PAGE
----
- After the battle PCs discover the location of the leader lich’s phylactery.
- PCs must go back to the surface to destroy leader lich once and for all.
Once I outlined this possible campaign arch, I went back and added these bullet points to the world outline:
- After being in the sky for 50 years, resources for the sky cities are limited and a large economic gap forms between the wealthy and the poor.
- Some of the poor turn to piracy for money and others enlist to fight the pirates and protect the goods of the rich.
4. Describe the World (and the Campaign Arch)
Now that you’ve got your outlines, that may be all you need to run your first session. If you want to share the world information with your players, post it on Obsidian Portal, or submit it for a job, you’re going to need to flesh it out a little more. With an outline in chronological order, it’s easy to throw down a few paragraphs to describe your world.
There is one main hang-up I have that stops my writing cold – coming up with proper names. I like to keep my flow while I’m writing so I use simple placeholders. Then I go back and replace those placeholders after I’m done the lion’s share of writing. This seems to make everything go a lot faster since I can be focusing on fleshing out the outline and then switch over to proper name mode. I simply write NAME in all capital letters when I need a proper name I haven’t thought of yet. This makes it easy to find later when revising.
Write no more than 5 – 10 paragraphs. Time is of the essence, pitches should be short, and if you’re writing this for your PCs or Obsidian Portal, know that most folks won’t read pages and pages of description.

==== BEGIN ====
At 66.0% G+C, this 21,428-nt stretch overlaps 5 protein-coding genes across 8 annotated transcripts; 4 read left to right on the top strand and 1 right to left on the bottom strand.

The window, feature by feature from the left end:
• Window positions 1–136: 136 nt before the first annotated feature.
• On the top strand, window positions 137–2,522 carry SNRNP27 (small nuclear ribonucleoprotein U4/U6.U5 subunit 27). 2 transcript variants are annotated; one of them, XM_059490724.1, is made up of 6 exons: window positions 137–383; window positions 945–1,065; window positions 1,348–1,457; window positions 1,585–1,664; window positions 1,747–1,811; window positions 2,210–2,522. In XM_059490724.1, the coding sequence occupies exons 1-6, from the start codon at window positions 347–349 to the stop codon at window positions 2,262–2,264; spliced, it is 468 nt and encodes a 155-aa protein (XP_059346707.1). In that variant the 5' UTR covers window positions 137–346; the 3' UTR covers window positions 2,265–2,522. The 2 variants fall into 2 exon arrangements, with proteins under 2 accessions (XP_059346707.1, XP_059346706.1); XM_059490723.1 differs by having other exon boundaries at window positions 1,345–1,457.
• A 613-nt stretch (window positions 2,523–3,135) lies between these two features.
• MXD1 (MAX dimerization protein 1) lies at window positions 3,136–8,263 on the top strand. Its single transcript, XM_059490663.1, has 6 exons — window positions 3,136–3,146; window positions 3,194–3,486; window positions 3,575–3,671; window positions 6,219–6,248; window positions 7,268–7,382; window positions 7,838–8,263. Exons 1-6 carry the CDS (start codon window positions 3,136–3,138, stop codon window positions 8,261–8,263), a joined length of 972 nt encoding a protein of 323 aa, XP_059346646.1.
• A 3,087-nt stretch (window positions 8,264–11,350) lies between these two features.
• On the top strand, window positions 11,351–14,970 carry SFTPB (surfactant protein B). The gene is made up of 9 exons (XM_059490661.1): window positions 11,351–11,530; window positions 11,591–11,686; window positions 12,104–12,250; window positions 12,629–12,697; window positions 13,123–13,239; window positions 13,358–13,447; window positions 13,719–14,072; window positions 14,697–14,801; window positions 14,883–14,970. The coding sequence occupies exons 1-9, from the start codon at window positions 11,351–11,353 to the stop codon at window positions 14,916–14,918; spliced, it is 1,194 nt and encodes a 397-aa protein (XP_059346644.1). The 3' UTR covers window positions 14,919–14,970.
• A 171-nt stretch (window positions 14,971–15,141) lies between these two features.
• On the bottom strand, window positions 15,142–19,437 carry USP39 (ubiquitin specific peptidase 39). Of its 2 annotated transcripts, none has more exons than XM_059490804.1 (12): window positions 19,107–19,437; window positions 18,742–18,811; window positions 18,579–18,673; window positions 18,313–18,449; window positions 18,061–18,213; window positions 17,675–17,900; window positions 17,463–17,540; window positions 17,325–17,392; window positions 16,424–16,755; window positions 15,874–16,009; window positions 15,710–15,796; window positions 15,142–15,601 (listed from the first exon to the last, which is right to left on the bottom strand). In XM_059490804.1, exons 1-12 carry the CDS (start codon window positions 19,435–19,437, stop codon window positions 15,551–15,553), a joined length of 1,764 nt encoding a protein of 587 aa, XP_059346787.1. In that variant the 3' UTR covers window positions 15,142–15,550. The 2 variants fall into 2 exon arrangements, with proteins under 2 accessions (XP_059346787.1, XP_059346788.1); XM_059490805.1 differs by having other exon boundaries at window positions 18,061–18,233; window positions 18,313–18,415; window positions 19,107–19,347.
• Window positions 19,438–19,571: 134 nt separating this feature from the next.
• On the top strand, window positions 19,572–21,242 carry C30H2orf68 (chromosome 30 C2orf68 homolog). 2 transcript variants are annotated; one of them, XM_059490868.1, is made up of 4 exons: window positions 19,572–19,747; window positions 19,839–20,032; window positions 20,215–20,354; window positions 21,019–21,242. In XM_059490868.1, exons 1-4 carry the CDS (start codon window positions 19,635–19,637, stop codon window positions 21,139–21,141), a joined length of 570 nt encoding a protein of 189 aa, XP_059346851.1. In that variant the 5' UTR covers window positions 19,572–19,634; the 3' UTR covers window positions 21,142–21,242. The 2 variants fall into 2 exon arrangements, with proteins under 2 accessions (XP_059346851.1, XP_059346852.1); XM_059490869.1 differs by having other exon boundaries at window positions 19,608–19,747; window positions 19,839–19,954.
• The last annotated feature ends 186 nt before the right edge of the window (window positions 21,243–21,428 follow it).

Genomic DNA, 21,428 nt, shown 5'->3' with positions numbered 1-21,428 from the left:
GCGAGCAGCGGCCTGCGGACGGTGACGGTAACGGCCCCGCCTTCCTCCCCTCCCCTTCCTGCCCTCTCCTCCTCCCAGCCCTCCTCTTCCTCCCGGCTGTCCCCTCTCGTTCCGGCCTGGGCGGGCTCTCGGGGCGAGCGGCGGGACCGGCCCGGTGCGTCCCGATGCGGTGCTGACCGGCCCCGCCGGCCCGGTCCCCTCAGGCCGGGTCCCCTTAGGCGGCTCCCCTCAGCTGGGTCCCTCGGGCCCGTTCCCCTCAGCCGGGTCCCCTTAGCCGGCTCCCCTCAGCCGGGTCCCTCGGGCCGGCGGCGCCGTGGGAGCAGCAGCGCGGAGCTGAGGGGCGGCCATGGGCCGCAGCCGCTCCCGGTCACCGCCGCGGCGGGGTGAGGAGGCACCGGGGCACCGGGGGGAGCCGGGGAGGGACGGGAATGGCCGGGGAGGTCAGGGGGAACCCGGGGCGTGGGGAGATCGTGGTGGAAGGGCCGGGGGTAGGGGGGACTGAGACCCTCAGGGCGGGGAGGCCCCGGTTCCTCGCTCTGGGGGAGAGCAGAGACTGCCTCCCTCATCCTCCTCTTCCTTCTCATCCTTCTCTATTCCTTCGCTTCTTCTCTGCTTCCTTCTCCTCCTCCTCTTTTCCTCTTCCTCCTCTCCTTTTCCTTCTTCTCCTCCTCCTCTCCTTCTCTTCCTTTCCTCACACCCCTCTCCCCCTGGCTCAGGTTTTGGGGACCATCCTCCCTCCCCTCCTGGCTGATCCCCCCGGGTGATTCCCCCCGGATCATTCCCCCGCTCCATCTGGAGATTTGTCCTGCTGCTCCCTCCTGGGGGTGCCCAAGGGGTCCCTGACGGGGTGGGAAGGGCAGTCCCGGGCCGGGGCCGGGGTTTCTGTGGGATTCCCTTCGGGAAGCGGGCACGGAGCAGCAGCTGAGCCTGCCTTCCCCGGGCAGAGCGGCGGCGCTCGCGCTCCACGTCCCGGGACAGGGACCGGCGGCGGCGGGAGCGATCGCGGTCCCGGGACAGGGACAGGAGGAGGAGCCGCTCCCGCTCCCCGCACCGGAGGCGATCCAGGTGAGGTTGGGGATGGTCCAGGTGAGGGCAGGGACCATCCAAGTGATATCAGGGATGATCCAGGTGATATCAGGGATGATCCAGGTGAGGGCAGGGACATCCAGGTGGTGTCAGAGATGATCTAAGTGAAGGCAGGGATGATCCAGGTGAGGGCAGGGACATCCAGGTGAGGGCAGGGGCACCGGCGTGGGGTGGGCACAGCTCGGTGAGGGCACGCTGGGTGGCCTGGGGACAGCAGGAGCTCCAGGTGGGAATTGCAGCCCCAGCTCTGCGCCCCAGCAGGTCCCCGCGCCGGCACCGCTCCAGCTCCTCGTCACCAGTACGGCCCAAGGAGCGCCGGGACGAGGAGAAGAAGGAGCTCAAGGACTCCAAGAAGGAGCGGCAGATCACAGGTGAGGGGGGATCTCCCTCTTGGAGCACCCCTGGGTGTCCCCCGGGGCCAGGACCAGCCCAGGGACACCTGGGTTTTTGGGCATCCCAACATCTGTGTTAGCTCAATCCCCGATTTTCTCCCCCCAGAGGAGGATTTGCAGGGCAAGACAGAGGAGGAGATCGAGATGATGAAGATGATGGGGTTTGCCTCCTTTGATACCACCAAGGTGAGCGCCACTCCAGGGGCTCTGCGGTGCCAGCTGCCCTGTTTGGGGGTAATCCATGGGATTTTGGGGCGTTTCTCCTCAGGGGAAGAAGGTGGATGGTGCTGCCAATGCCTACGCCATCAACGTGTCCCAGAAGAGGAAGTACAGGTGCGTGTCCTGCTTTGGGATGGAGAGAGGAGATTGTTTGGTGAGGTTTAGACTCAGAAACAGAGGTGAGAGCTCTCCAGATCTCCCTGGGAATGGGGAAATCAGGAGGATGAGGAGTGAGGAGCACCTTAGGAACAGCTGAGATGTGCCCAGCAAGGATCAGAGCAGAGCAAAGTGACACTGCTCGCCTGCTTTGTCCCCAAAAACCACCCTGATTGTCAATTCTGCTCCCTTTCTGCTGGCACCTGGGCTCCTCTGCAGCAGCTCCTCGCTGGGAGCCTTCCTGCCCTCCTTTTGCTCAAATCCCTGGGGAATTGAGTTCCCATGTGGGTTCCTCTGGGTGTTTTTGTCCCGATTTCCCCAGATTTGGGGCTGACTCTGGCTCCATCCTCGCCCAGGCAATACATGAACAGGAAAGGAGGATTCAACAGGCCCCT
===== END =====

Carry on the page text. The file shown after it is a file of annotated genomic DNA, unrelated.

Here’s the description of the world I created for the pitch.
Six floating cities hover above the darkness of Enora in Bound Sky. Once a prosperous nation, Enora was home to humans, elves, halflings, gnomes, and dragonborn. The country was run by the Dordune, a council of mage governors, each acting as the leader of one of Enora’s thirteen major cities. Beneath Enora’s surface, the nation’s dwarf and tiefling allies lived happily in the kingdom of Drakefire. Except for the occasional marauding gnoll pack or angry dragon, all was well in Enora. Any threats which appeared were dealt with swiftly and efficiently by the Dordune.
Fifty years ago Governor Kira Vae, an elf wizard, was nearing the end of her long life. Some say fear of death gripped the governor, others say it was an unsatiated lust for power. Whatever the reason, Vae transformed herself into a lich. The transformation warped her mind, seeding a dark hatred of all life in her heart. The lich declared herself Empress of Enora. Empress Vae turned the citizens of her city, Cambor, into an undead army. The rest of Enora tried to stand against the threat, but so sudden and severe did the undead strike that seven of Enora’s cities fell to Vae.
Every victory added more soldiers to her undead ranks. Messengers were sent to Drakefire, asking for military against the undead legions, but the underground kingdom was already over run by Vae’s minions. Any survivors from Drakefire had already fled even deeper underground by the time the messengers arrived.
As the armies of Empress Vae closed around Enora’s six remaining cities, the Dordune made a decision to enact a powerful ritual which raised the cities and their people into the sky away from Vae and her undead. Away from a fight they knew they could not win. As the cities rose, Vae swore to eradicate the rest of Enora’s living. She is eternal as is her hate for all people who defy her.
Now the six floating cities of Deldoroth find themselves safe from Empress Vae’s undead, but they have their own troubles. With limited land to produce resources, the six cities have begun treating each other more like separate countries than one cooperative nation. The Dordune have disbanded and each governor acts as a city’s monarch. As competition for food, water, and shelter grows each day, many less fortunate turn to a life of crime or legal savagery to survive. Airships transporting goods from one city to another are wary of pirates, and many make a killing or die trying in the cities’ gladiatorial arenas (which were introduced by the governors to help control population growth).